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Non-possession (aparigraha (Sanskrit: अपरिग्रह)) is a philosophy that holds that no one or anything possesses anything.[1] ln Jainism, aparigraha is the virtue of non-possessiveness, non-grasping or non-greediness.[2]

Aparigrah is the opposite of parigrah, and refers to keeping the desire for possessions to what is necessary or important, depending on one's life stage and context. The precept of aparigraha is a self-restraint (temperance) from the type of greed and avarice where one's own material gain or happiness comes by hurting, killing or destroying other human beings, life forms or nature.[3]

Aparigraha is related to and in part a motivator of dāna (proper charity), both from giver's and receiver's perspective.[4][5]

Non-possession is one of the principles of Satyagraha, a philosophical system based on various religious and philosophical traditions originating in India and Asia Minor, and put into practice by Mahatma Gandhi as part of his nonviolent resistance. This particular iteration of aparigraha is distinct because it is a component of Gandhi's active non-violent resistance to social problems permeating India. As such, its conception is tempered with western law. Non-possession is, by definition, concerned with defining the concept of possession. Non-possession does not deny the existence of the concept of possession. Gandhi intertwined non-possession and voluntary poverty in application, but living according to the guidelines of non-possession is not the same as living in poverty. In practice, the principle of taking what one needs (rather than less than or more than), is essential to the viability of non-possession/ aparigraha, therefore, an essential component. Like possession, humans (and other animals, and entities) deviate from this because of social conditioning. This practice is only a principle when one is not aware of or does not acknowledge all events which have either direct or indirect impact on oneself. Awareness and acknowledgment occurs without specific effort when an entity develops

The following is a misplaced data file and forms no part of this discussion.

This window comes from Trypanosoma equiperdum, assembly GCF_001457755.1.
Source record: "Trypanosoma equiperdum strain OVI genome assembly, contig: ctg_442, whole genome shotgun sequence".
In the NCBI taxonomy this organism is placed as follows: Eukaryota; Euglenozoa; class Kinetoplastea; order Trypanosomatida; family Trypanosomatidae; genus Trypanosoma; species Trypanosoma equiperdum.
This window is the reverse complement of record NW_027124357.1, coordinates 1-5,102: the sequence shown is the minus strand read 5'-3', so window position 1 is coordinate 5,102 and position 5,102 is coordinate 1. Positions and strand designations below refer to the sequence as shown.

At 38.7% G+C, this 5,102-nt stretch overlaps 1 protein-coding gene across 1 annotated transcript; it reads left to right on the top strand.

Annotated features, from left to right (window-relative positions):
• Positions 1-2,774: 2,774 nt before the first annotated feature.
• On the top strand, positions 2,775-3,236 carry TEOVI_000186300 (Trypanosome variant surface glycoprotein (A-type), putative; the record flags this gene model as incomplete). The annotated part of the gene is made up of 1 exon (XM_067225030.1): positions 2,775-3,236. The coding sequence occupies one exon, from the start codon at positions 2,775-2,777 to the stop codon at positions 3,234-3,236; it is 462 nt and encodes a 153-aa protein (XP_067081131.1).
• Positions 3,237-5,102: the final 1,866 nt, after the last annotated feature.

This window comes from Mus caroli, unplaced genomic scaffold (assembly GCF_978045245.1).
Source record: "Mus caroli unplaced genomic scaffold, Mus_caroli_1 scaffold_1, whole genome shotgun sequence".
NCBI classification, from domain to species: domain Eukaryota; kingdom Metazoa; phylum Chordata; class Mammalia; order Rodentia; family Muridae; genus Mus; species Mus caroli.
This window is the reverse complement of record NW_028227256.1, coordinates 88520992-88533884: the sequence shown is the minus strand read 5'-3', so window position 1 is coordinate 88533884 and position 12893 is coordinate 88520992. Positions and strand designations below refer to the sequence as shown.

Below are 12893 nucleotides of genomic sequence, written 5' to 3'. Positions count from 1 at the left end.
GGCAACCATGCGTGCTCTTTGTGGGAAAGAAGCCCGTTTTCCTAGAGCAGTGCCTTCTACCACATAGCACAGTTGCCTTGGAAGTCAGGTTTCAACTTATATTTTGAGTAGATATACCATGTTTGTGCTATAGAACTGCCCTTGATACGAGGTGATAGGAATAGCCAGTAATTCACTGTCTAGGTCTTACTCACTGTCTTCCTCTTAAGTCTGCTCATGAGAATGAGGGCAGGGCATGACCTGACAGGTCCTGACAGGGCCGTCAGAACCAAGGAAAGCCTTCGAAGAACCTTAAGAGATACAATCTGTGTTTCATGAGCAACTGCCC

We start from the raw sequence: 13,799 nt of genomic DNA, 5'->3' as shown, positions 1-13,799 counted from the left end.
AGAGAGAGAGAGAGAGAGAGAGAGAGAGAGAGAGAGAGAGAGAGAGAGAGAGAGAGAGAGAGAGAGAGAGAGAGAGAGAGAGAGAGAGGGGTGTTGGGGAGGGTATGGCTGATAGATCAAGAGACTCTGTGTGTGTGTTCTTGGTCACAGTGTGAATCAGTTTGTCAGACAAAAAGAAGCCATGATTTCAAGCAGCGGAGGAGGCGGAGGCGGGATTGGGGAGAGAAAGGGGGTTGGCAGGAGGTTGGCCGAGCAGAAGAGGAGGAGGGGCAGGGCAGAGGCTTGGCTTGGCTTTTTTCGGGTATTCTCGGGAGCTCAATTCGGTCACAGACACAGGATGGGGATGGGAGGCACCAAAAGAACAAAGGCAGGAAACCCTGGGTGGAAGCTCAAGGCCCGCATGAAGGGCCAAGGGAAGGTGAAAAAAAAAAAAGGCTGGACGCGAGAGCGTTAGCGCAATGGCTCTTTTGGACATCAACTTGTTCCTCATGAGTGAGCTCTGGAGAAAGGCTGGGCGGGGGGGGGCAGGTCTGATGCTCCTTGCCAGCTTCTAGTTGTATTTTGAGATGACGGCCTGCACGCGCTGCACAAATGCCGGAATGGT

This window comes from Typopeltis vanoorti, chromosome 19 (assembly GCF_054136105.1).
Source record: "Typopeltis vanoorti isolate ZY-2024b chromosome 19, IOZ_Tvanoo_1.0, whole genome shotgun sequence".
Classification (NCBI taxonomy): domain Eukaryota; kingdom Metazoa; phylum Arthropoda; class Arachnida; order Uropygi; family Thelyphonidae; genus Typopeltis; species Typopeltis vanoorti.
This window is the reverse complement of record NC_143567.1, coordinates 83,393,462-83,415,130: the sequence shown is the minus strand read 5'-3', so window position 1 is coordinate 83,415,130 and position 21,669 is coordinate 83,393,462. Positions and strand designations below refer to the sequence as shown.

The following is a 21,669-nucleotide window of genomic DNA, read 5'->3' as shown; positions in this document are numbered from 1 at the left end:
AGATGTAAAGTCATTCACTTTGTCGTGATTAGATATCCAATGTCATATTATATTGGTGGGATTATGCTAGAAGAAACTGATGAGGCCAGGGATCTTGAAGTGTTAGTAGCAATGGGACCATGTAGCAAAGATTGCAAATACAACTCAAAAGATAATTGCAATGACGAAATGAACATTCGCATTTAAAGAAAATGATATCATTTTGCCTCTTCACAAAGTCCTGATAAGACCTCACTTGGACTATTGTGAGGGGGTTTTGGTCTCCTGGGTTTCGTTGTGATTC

• a broadened awareness of all events which have a direct or indirect impact on the individual entity;
  • the ability to process this information, (see relationships, derive meaning);
  • the ability to translate the conclusion of the above into actions.

The action of taking enough to continue working but not more than one needs, is a generalized description of one of those actions. Understanding that no one or anything possesses anything is a specific condition which occurs when one can derive meaning and see the relationships between more events from different perspectives.

Etymology and meaning[edit]

Aparigraha is a compound in Sanskrit, made of "a-" and "parigraha". The prefix "a-" means "non-", so "aparigraha" is the opposite of "parigraha", so aparigraha is speech and actions that oppose and negate parigraha.

Parigraha means ‘to amass’, ‘to crave’, ‘to seek’, ‘to seize’, and ‘to receive or accept’ material possessions or gifts from others.[6] The word also includes the idea of doing good with the expectation of benefit or reward, not just for the sake of merely doing good. Parigraha includes the results as well as the intent; in other words, it means the attitudes of craving, possessiveness, and hoarding, but also the things that have been acquired because of those attitudes.[6] The concept of aparigraha as one of the means to liberate the soul from the cycle of birth and death was first laid down by first tirthankara in Jainism, Rishabhdeva.[7]